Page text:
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Source: Sorghum Growers news release

Washington, DC - The U.S. Environmental Protection Agency reopened today the finalized re-registration of atrazine, a widely utilized herbicide in sorghum production, and is proposing to replace the approved 15 parts per billion (ppb) concentration equivalent level of concern (CE-LOC) in the aquatic assessment with the ultra-low 3.4 ppb CE-LOC proposed in 2016-a severely restricted level not supported by credible scientific evidence that would have a devastating impact on farmers.

"National Sorghum Producers strongly disagrees with the EPA's proposed level of concern for atrazine," NSP Chairman Kody Carson, a sorghum farmer from Olton, Texas, said. "Farmers cannot meet the climate goals set forth by the Administration if we do not have tools like atrazine that allow us to farm effectively and more efficiently. Despite thousands of comments from growers and the agriculture community containing years of usage and monitoring data that contradict EPA's ill-founded 2016 proposal, the agency went ahead with a CE-LOC that is not supported by the evidence.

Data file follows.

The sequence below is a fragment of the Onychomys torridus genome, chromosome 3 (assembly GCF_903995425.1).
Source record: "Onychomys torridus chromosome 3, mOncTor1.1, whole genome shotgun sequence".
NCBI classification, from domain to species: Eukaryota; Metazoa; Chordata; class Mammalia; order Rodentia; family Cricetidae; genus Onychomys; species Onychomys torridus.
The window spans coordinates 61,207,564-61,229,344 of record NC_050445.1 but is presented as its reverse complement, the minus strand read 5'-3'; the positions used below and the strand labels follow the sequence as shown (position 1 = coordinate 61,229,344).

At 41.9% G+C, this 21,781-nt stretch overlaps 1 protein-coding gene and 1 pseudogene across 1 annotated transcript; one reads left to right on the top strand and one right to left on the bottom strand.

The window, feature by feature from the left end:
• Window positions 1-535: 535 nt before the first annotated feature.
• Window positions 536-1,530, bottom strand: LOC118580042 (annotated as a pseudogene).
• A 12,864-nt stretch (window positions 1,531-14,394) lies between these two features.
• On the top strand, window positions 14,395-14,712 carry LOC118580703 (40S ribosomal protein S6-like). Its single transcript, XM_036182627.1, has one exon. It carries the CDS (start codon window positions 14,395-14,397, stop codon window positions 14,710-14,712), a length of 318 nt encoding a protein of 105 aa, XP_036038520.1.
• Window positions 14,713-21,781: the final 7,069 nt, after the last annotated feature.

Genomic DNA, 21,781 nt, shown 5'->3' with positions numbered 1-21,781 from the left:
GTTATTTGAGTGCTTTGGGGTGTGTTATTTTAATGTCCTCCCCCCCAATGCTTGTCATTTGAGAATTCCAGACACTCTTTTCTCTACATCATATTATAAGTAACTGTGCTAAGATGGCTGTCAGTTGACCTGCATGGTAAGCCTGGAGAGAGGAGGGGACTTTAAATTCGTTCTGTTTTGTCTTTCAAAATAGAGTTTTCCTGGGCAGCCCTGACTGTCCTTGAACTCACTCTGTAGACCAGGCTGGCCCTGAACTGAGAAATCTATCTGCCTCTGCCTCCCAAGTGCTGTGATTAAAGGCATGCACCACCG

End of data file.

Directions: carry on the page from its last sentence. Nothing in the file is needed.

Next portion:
"We are, however, encouraged the EPA has committed to an 'external peer review' and are hopeful the EPA will use a Scientific Advisory Panel to use the best quality research to get the CE-LOC right. Atrazine is the most studied agricultural chemical in the U.S. and has been a proven and dependable herbicide for close to 60 years."

National Sorghum Producers is actively seeking input from its grower community alongside its partners at the Triazine Network, a coalition of agriculture groups that have been involved in regulatory issues related to triazine herbicides since 1995. The proposal (EPA-HQ-OPP-2013-0266) is published in the Federal Register, and EPA will accept public comments for 60 days.

"This is a tool our farmers cannot stand to lose," NSP CEO Tim Lust said. "Climate-smart agriculture relies on tools like atrazine particularly for sustainable farming practices like conservation tillage and no-till. Some estimations show greenhouse gas emissions associated with farming rise by almost 40 percent without it. This underscores the importance of having a united and vocal showing this summer from our farm community about the importance of this important crop-protection tool."

Lust said NSP will continue to work with the EPA, Congress and the White House to help bring logic and science to the assessment process.

The 2020 atrazine re-registration, which began in 2013, concluded the review process that is conducted every 15 years. The 15 ppb CE-LOC was approved in September 2020. EPA used an activist court case against the agency to revisit the level of concern, which led to today's proposed, ultra-low 3.4 ppb CE-LOC.

The draft proposal is available at, and NSP is encouraging its members to comment on the issue by visiting

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